How to Use the Foam Roller for Stretching

They may look like noodles for your pool, but the use of foam rollers to perform self-myofascial release (SMR) techniques has greatly increased over the past few years. A foam roller is a cylinder made of hard-celled foam that measures six inches in diameter and comes in a variety of lengths depending on your needs.

Foam rollers are a staple in most gyms and are used by personal and athletic trainers, physical therapists, and osteopaths. Athletes and avid exercisers alike can perform SMR by using their own bodyweight to release knotted muscles, soothe trigger points, stretch tight muscles and tendons, and increase blood flow to the soft tissue.

Tips for Using the Foam Roller

The following tips will help you gain the most benefits while using the foam roller for SMR:

  • Foam roller stretching should be performed when your muscles are warm or immediately after a workout.
  • Gently roll your bodyweight back and forth over the area you are stretching, working from the center of the body out toward your extremities.
  • If you find a particularly painful or tight area, hold the foam roller in that position and take deep breaths for 30-45 seconds.
  • Focus on areas that are tight or have a limited range of motion.
  • Keep the foam roller on soft tissue areas and avoid rolling directly over bone or joints.

Mental Edge

The use of the foam roller began as a physical therapy tool to provide acupressure, but later took on a larger role in self-massage. Myofascial release is a technique that involves applying gentle, sustained pressure to the myofascial connective tissue in order to eliminate pain and restore motion. It has been shown to relieve various muscle and joint pains, including IT band syndrome and shin splints. The benefits of using foam rollers to perform SMR techniques reach far beyond pain relief to include increased flexibility and range of motion, as well as injury prevention. Foam Roller Stretches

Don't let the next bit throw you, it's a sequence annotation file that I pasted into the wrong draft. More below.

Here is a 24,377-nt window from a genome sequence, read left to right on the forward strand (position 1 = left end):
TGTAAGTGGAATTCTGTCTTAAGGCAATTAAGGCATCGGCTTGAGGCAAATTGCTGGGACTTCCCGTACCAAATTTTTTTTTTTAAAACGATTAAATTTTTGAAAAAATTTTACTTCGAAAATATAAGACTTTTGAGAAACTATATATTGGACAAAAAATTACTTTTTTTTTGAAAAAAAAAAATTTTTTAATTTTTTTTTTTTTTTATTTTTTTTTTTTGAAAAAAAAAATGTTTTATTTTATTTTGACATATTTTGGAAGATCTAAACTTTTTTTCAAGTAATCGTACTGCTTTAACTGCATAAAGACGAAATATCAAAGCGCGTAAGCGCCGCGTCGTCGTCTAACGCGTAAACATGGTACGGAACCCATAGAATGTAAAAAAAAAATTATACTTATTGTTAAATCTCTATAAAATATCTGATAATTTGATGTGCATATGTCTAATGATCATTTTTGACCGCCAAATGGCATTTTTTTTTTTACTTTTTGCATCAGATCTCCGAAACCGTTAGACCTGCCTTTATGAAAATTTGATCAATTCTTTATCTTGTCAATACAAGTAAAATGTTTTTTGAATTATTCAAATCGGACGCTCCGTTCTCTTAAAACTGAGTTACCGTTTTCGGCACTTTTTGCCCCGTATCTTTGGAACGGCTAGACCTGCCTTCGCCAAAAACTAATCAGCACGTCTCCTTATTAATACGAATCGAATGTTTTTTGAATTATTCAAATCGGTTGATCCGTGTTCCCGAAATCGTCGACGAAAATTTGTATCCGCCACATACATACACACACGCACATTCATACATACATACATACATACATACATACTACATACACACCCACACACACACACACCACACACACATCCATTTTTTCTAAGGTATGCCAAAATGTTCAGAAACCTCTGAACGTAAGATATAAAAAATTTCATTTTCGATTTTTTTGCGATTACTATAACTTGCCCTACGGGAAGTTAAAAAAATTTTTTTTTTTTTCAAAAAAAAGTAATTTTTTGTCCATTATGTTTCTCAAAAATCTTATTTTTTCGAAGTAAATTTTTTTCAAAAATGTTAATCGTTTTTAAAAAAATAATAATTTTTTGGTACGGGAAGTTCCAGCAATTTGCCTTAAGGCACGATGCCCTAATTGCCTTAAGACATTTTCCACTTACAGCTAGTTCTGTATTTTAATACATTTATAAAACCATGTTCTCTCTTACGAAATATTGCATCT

The following SMR foam roller exercises should each be done for one to two minutes, taking extra time to focus on areas of particular tightness for 30-45 extra seconds.

IT Band Roll

Iliotibial (IT) Band Syndrome is a common injury to the thigh that can be associated with running, cycling, and weight lifting. The IT band roll will stretch the hip and thigh areas, and increase blood flow to the surrounding soft tissue.

  • Lie on your side with your hips stacked on the foam roller. Prop yourself up on the same-side elbow.
  • Place your other hand on the floor for support and slowly roll back and forth between your hip and knee. Beginners may want to keep their feet on the floor to decrease the pressure of the movement. For a deeper stretch, lift your feet up as you roll back and forth.

Psoas Stretch

A tight psoas muscle can lead to back and sciatic pain. Stretching the psoas muscles will ease tightness and pain in the hip.

  1. Lie perpendicularly on the foam roller so your sacrum lies on top of it.
  2. Pull one knee up to your chest and leave your opposite heel on the ground. Hold for 30 seconds and switch legs.

Hamstring Stretch

Tight hamstrings will not only cause pain through the legs, but also in the lower back. Runners frequently injure this muscle group, and stretching can provide preventative care.

  1. Place one leg on the foam roller while keeping your other leg extended on the floor.
  2. Place your hands on the floor behind the roller and gently push yourself forward and back, rolling through the hamstrings. Use your opposite leg to guide the movement and gauge the pressure on the hamstring to increase the intensity of the stretch.